Delivering Hope

One Thursday evening, Matt Kelley walked onto the Apex campus of Hope Community Church in Raleigh, North Carolina. Along with his wife, Kelley is team lead for the church’s Fostering Hope ministry to support local foster families, and he was at the church to attend a foster family baby shower. 

But, he wondered, why was the parking lot packed on a midweek evening? Turns out, a basketball clinic, a preschool graduation and a small group for middle schoolers and their parents were also taking place. 

“If that’s not community, I don’t know what is,” says Kelley, who’s been a member of the church for nearly 20 years. 

It also illustrates the church’s renewed focus on finding ways to reach and serve the community creatively, and this approach has led to big growth.

According to Lead Pastor Jason Gore, during the pandemic people became more comfortable staying home and expected to have their needs met without leaving their couch. As a result, he challenged the church to meet the community’s needs instead.

“We have put a newfound energy into meeting the unique needs of our communities where we actually have campuses,” Gore says. “That means putting as much or more effort on meeting needs outside the walls of our building as we do with our programming when people come to us. All of our ministries have been spending time over the last few years reworking their strategies to have fewer ‘come to us’ events and instead find ways to equip and mobilize our people to love and serve their communities—and people are responding in wonderful ways.”

One big way the church decided to serve their neighbors was by addressing food insecurity. In the past few years, the church has converted a portion of its 90,000-square-foot Apex campus into a food storage warehouse, where they can keep food until it is sent out to different distribution locations. They also put more resources toward the already-existing food pantry at their Raleigh campus, expanding it and adding more hours to make picking up food easier for families. Between fall 2022 and spring 2023, they saw a 35% increase in the number of families coming through the pantry, Gore says. 

The church also aimed to support the families in its community, specifically foster families.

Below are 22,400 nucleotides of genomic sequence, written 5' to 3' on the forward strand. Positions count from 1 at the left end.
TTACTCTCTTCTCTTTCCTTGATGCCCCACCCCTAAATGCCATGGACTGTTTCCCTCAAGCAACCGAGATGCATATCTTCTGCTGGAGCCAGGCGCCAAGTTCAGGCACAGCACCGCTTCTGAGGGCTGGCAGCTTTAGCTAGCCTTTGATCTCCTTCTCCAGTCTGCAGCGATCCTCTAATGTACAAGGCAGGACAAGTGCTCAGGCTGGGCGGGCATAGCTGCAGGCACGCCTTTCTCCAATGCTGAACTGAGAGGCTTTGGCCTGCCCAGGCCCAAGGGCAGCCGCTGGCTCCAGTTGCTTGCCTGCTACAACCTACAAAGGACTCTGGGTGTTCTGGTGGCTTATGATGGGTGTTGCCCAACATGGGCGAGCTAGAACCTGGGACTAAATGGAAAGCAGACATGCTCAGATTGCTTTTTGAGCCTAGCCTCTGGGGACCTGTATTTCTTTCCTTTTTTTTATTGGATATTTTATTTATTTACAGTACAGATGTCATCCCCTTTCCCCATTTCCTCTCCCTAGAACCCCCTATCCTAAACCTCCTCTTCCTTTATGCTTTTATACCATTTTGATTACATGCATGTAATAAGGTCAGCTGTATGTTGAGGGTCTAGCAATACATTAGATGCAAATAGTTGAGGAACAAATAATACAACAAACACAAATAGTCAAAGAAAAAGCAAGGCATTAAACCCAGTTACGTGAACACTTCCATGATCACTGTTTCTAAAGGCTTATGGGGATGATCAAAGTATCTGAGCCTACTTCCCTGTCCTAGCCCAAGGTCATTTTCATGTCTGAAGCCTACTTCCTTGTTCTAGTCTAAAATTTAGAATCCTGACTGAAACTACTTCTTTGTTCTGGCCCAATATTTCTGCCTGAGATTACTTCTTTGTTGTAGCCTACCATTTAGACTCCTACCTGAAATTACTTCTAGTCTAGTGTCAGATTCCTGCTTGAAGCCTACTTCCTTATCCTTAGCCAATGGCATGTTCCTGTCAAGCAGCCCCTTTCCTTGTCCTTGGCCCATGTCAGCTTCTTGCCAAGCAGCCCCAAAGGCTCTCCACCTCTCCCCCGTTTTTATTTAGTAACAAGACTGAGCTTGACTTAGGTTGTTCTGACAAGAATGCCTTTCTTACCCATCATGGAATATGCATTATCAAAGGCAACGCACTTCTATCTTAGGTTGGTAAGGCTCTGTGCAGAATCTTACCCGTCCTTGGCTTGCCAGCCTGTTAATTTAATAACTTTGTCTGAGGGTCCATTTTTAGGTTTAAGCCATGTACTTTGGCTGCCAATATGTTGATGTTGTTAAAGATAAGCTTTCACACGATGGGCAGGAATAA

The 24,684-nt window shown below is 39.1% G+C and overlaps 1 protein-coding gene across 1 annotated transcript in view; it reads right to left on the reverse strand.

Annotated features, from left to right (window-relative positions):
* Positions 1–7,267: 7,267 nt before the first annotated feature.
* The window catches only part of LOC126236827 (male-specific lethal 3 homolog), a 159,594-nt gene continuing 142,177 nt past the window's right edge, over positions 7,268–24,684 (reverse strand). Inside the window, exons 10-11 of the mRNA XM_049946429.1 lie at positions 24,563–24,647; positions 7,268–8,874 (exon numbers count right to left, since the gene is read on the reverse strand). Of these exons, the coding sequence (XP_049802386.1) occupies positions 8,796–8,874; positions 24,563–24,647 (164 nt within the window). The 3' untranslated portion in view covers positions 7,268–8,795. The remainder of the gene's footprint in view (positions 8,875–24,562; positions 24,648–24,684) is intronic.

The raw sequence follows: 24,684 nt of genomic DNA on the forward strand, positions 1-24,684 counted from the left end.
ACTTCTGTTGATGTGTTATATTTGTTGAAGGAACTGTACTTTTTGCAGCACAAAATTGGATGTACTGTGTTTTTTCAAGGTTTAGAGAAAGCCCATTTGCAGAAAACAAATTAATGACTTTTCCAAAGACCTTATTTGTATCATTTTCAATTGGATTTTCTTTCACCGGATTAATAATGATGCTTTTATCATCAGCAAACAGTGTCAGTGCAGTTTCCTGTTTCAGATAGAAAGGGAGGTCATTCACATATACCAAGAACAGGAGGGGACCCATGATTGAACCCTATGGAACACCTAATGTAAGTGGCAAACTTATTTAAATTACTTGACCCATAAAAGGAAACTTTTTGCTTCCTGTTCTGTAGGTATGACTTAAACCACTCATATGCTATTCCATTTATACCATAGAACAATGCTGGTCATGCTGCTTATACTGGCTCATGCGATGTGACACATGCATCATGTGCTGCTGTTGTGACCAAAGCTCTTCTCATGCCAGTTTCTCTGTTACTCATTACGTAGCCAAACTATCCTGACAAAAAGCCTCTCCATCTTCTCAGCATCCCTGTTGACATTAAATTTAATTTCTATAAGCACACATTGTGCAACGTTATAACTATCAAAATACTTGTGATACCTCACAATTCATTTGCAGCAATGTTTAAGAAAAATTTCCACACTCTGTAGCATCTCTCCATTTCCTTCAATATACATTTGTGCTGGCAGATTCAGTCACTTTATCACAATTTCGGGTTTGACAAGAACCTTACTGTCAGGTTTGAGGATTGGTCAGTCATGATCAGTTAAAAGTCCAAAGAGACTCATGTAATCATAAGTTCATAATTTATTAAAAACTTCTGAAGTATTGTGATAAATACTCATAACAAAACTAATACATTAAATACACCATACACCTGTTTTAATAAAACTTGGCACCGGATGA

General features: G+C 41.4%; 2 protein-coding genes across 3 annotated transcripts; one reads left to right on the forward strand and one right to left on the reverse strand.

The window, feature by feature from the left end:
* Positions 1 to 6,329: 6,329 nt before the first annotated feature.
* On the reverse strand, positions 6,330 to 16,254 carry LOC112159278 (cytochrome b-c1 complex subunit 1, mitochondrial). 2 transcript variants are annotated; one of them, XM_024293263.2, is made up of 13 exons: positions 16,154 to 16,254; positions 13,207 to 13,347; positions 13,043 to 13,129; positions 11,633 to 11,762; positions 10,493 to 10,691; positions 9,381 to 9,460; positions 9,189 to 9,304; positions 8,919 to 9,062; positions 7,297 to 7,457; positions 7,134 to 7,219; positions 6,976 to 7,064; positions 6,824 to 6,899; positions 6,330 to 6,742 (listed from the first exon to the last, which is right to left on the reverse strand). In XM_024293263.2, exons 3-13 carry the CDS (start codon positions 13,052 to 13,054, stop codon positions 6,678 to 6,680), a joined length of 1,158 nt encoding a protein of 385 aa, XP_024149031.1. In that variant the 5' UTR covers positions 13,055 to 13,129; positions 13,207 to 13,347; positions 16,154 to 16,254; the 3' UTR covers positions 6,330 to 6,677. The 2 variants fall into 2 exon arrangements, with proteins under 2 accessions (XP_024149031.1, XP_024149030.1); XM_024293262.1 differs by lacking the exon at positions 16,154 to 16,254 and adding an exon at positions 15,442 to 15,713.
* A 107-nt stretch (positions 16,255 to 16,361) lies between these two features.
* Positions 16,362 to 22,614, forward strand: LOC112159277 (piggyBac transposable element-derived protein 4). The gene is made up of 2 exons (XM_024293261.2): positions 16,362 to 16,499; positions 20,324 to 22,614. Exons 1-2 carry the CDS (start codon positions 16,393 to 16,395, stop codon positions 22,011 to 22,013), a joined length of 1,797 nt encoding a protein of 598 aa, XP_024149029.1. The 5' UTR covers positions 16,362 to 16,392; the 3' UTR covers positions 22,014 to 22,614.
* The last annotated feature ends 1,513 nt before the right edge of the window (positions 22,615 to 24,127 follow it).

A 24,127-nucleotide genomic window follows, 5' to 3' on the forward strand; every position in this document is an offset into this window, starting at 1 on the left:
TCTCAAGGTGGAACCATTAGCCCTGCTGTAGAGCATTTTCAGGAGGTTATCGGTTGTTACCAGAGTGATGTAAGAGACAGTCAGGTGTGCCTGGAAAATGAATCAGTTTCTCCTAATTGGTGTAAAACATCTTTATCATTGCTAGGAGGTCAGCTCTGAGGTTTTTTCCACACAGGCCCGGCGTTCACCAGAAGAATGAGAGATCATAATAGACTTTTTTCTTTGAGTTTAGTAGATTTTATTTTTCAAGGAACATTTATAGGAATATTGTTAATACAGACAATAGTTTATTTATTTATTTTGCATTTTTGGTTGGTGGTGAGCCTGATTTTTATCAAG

“We must build families that thrive,” Gore says. “If families aren’t doing well, our communities aren’t doing well either.” 

The church’s Fostering Hope ministry, which began in 2021, partners with Wake County Child Welfare to help build foster families that thrive. The church also created Support Circle, a team of volunteers from the church that supports foster families financially or with necessities. The initiative has been so successful, Gore says, the county has asked the church to train other faith communities in the region to do similar work. Gore says the program has also built positive relationships between the church and the community, drawing many into the church after having encountered the program first.

When visitors do decide to check out a Sunday service, Kelley says, they’re often happy to find a teaching team made up of four Hope pastors, plus two others from different churches, who rotate Sundays. That’s a change Gore brought about when he became pastor in 2021.

“We want to build unique voices for a unified vision,” Gore says. “It’s very obvious that the church is not built around one person or one particular gifting, other than the person of Jesus, and we’ve gotten a lot of positive feedback around that.”

It’s part of what makes the church feel authentic, he says.

“We’ve been talking a lot about moving from ‘wow’ to real when it comes to our worship expression,” Gore says. “Instead of having a desire to create wow moments, we’re trying to create real moments, believing that if people are showing up to a building on Sunday, they really are looking for a true encounter with God.”

Jessica Hanewinckel
Jessica Hanewinckel

Jessica Hanewinckel is an Outreach magazine contributing writer.